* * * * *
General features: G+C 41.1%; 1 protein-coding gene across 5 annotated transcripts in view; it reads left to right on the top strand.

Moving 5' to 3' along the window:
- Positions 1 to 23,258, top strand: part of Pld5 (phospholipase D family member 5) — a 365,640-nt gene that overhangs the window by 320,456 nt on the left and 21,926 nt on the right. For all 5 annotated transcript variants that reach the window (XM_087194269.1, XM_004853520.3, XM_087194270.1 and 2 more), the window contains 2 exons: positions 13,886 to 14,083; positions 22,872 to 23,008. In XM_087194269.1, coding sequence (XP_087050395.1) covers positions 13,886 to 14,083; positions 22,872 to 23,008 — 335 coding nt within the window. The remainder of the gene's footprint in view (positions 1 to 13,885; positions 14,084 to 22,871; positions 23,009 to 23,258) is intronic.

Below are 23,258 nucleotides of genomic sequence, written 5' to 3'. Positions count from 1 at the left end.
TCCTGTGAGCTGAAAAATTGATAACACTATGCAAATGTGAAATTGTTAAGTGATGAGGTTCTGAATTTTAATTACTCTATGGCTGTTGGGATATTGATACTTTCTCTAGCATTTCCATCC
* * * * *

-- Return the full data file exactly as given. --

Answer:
General features: G+C 41.1%; 1 protein-coding gene across 5 annotated transcripts in view; it reads left to right on the top strand.

Moving 5' to 3' along the window:
- Positions 1 to 23,258, top strand: part of Pld5 (phospholipase D family member 5) — a 365,640-nt gene that overhangs the window by 320,456 nt on the left and 21,926 nt on the right. For all 5 annotated transcript variants that reach the window (XM_087194269.1, XM_004853520.3, XM_087194270.1 and 2 more), the window contains 2 exons: positions 13,886 to 14,083; positions 22,872 to 23,008. In XM_087194269.1, coding sequence (XP_087050395.1) covers positions 13,886 to 14,083; positions 22,872 to 23,008 — 335 coding nt within the window. The remainder of the gene's footprint in view (positions 1 to 13,885; positions 14,084 to 22,871; positions 23,009 to 23,258) is intronic.

Below are 23,258 nucleotides of genomic sequence, written 5' to 3'. Positions count from 1 at the left end.
TCCTGTGAGCTGAAAAATTGATAACACTATGCAAATGTGAAATTGTTAAGTGATGAGGTTCTGAATTTTAATTACTCTATGGCTGTTGGGATATTGATACTTTCTCTAGCATTTCCATCC